Polycyclic Phenolic Compounds (PPCS)

The instant disclosure is generally directed to PPCs that have activity as anti-infectives and to pharmaceutical compositions thereof, as well as to methods for their use. More specifically, the compounds of the instant disclosure have antiviral activity and have the following general structure (I): embedded image

including stereoisomers, prodrugs and pharmaceutically acceptable salts or conjugates thereof, wherein:

R1 is hydrogen, alkyl, substituted alkyl, aryl, substituted aryl, arylalkyl, substituted arylalkyl, carbocycle or substituted carbocycle;

R2 is hydrogen, —OH, —O—R4, ═O, ═N—R3, —N(R14R14), —SH, —S—R4, or =S;

R3 is alkyl, substituted alkyl, aryl, substituted aryl, arylalkyl, substituted arylalkyl, carbocycle, substituted carbocycle, heterocycle, substituted heterocycle, —N(R4R5), —O—R4, or —N(R4)C(═O)R5;

R4 and R5 are independently selected from hydrogen, alkyl, substituted alkyl, aryl, substituted aryl, arylalkyl, substituted arylalkyl, carbocycle, substituted carbocycle, heterocycle or substituted heterocycle; and

each R14 is independently hydrogen, alkyl, alkenyl, alkynyl, aryl, arylalkyl, arylheteroalkyl, arylaryl, heteroaryl or heteroarylalkyl.

In describing the location of groups and substituents, the following numbering system will be employed, to conform the numbering of the tetracyclic steroid-like nucleus to the convention used by the IUPAC and Chemical Abstracts Service: embedded image

In addition, the term “steroid” is intended to mean compounds having the tetracyclic steroid-like nucleus described herein.

In certain embodiments, R2 is at position 17 of the compounds of structure (I) and R2 is —OH, —O—R4, ═O, ═N—R3, and more specifically R2 is —OH(β), ═N—NH2 or ═N—O—CH3. In other embodiments, R1 is at position 2 of the compounds of structure (I) and R1 is alkyl, substituted alkyl, aryl, substituted aryl, arylalkyl, substituted arylalkyl, carbocycle or substituted carbocycle, and more specifically R1 is a lower alkyl or substituted lower alkyl (such as isopropyl or tert-butyl or valinyl or alaninyl), or a carbocycle or substituted carbocycle (such as cyclopropanyl or cyclohexanyl or pinanyl or adamantyl or 2-camphanyl). In further embodiments, the A ring —OH is at position 3 of the compounds of structure (I). In related embodiments, R2 is at position 17 and is —OH(β), —OH(α), ═N—NH2 or ═N—O—CH3; R1 is at position 2 and is a lower alkyl or substituted lower alkyl (such as isopropyl or tert-butyl or valinyl or alaninyl), or a carbocycle or substituted carbocycle (such as cyclopropanyl or cyclohexanyl or pinanyl or adamantyl or 2-camphanyl); and the A ring —OH is at position 3 of the compounds of structure (I). In one embodiment, the compound of structure (I) is 17(α)-estradiol or the sodium salt of its sulfate conjugate (17(α)-estradiol-3-sulfate sodium, Compound 16). In another embodiment, the compound of structure (I) is 17(β)-2-(1-adamantyl)-estra-1,3,5(10)-triene-3,17-diol (Compound 20) or 17(β)-2-(tert-butyl)-estra-1,3,5(10)-triene-3,17-diol (Compound 21). In further embodiments, the compound of structure (I) is Compound 2, 3, 4 or 5.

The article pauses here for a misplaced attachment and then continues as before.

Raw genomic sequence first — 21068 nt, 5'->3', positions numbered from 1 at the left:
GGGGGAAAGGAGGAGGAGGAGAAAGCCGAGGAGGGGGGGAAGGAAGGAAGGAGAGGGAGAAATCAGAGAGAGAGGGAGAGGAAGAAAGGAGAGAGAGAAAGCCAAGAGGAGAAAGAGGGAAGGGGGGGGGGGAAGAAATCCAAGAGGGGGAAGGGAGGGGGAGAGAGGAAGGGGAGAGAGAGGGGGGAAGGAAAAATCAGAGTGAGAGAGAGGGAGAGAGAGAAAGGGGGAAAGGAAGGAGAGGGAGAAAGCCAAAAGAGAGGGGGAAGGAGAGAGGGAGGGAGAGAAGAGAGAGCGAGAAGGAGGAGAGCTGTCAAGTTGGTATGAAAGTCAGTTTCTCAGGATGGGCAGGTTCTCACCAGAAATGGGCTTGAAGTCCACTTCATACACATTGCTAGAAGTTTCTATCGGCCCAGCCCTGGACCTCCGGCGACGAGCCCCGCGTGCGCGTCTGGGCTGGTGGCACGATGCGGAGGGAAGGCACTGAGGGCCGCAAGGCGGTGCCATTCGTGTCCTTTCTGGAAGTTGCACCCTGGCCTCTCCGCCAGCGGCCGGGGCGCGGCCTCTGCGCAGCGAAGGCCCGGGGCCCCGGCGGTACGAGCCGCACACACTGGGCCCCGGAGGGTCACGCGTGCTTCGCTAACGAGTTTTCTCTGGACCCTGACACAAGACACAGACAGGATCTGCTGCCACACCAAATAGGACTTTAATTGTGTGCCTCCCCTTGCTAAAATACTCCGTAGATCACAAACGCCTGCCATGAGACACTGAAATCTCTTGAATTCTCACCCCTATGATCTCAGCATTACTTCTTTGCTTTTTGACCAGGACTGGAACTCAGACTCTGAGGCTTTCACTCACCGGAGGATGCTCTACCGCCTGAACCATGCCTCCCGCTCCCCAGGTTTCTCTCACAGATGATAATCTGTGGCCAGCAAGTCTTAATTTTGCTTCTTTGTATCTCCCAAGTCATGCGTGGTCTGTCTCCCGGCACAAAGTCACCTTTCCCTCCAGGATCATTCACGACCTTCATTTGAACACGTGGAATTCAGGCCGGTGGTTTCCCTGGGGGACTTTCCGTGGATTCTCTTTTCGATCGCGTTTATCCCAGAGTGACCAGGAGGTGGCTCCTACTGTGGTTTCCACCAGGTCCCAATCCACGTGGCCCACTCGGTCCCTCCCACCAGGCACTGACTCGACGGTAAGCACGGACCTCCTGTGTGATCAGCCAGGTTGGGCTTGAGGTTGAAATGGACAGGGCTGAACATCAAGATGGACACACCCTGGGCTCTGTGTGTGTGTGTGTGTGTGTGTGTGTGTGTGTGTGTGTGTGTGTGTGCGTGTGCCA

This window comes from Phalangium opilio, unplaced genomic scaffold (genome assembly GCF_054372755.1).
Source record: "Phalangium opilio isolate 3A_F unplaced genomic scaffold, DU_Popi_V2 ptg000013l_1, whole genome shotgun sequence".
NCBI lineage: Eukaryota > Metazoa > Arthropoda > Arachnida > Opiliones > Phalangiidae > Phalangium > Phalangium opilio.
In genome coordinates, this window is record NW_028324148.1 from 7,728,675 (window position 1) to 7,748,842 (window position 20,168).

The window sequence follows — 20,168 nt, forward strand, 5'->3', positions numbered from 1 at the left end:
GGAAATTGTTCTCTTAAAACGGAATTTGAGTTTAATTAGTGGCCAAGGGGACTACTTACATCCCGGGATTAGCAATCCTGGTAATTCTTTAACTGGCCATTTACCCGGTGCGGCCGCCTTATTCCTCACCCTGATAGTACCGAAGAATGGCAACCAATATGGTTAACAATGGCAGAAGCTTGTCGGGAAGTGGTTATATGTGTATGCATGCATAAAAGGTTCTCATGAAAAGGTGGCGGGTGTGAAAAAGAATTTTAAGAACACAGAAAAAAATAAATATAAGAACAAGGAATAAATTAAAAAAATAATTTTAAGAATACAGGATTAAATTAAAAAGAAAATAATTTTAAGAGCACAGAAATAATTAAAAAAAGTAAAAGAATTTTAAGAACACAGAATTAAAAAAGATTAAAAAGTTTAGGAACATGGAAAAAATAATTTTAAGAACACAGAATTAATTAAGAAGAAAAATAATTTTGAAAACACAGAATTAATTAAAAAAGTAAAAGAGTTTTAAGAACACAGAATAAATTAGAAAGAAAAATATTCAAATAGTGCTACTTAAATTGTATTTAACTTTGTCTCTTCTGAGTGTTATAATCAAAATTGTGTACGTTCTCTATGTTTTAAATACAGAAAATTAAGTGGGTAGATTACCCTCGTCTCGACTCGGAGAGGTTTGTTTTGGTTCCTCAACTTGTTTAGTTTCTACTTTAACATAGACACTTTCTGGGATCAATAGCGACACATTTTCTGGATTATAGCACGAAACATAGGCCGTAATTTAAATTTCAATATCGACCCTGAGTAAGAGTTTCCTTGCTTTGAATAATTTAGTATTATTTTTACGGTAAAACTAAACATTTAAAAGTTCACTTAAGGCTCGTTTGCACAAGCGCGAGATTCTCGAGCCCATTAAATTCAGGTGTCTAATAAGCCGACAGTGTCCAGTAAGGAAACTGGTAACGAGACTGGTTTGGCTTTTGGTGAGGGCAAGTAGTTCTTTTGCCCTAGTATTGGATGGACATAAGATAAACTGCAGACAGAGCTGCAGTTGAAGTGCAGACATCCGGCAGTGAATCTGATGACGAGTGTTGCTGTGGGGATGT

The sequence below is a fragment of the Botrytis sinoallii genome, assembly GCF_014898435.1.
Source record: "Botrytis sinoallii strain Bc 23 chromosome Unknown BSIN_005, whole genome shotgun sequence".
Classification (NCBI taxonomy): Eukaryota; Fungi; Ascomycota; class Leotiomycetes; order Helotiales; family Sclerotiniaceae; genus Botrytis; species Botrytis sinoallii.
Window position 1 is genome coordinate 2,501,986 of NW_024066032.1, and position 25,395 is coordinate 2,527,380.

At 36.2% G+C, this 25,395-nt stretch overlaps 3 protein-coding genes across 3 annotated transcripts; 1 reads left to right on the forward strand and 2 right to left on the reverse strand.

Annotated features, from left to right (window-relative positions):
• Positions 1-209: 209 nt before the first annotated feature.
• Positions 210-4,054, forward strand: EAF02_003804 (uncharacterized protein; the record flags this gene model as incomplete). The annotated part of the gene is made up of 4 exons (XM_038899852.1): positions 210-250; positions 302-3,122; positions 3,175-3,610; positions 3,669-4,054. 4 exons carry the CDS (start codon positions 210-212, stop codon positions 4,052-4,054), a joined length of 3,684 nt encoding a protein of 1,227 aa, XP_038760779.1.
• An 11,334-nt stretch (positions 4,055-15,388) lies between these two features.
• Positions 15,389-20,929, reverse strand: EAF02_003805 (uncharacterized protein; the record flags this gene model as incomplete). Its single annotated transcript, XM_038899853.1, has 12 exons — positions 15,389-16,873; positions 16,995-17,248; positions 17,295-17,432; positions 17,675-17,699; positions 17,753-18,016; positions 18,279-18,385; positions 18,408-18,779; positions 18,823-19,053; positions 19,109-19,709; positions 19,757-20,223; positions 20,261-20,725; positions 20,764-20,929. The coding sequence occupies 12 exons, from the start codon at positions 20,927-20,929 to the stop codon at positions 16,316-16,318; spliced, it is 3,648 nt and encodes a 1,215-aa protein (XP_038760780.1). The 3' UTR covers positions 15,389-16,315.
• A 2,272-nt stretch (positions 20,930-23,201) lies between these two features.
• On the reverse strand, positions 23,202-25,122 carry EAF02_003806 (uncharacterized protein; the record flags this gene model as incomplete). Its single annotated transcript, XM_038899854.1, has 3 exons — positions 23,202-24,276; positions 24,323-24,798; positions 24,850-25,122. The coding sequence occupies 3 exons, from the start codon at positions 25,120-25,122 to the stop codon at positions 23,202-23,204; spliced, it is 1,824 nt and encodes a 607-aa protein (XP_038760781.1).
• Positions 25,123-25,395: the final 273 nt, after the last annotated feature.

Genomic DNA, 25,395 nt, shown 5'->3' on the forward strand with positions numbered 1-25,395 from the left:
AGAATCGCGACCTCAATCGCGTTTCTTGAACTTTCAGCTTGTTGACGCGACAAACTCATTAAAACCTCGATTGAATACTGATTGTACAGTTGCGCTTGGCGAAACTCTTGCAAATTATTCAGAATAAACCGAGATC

In one embodiment, wherein R1 is at position 2 and R2 is at position 17, the compounds have a structure of formula (I-a): embedded image

including stereoisomers, prodrugs and pharmaceutically acceptable salts or conjugates thereof, wherein:

R1 is hydrogen, alkyl, substituted alkyl, aryl, substituted aryl, arylalkyl, substituted arylalkyl, carbocycle or substituted carbocycle;

R2 is —O—R4, ═O, —S—R4, or ═S; and

R4 is hydrogen, alkyl, substituted alkyl, aryl, substituted aryl, arylalkyl, substituted arylalkyl, carbocycle, substituted carbocycle, heterocycle or substituted heterocycle.

In certain embodiments, R1 is a lower alkyl or substituted lower alkyl (such as isopropyl or tert-butyl or valinyl or alaninyl) or a carbocycle or substituted carbocycle (such as cyclopropanyl or cyclohexanyl or pinanyl or adamantyl or 2-camphanyl); R2 is —OH(β) or —OA(α) or ═O; and the A ring —OH is at position 3. In certain embodiments, In further embodiments, R1 is tert-butyl or adamantyl; R2 is —OA(β) or —OA(α); and the A ring —OH is at position 3.

In another embodiment, wherein R1 is at position 2 and R2 is at position 17 and is ═N—R3, the compounds have a structure of formula (I-b): embedded image

including stereoisomers, prodrugs and pharmaceutically acceptable salts or conjugates thereof, wherein:

R1 is hydrogen, alkyl, substituted alkyl, aryl, substituted aryl, arylalkyl, substituted arylalkyl, carbocycle or substituted carbocycle;

R3 is alkyl, substituted alkyl, aryl, substituted aryl, arylalkyl, substituted arylalkyl, carbocycle, substituted carbocycle, heterocycle, substituted heterocycle, —N(R4R5), —O—R4, or —N(R4)C(═O)R5; and

R4 and R5 are independently selected from hydrogen, alkyl, substituted alkyl, aryl, substituted aryl, arylalkyl, substituted arylalkyl, carbocycle, substituted carbocycle, heterocycle or substituted heterocycle.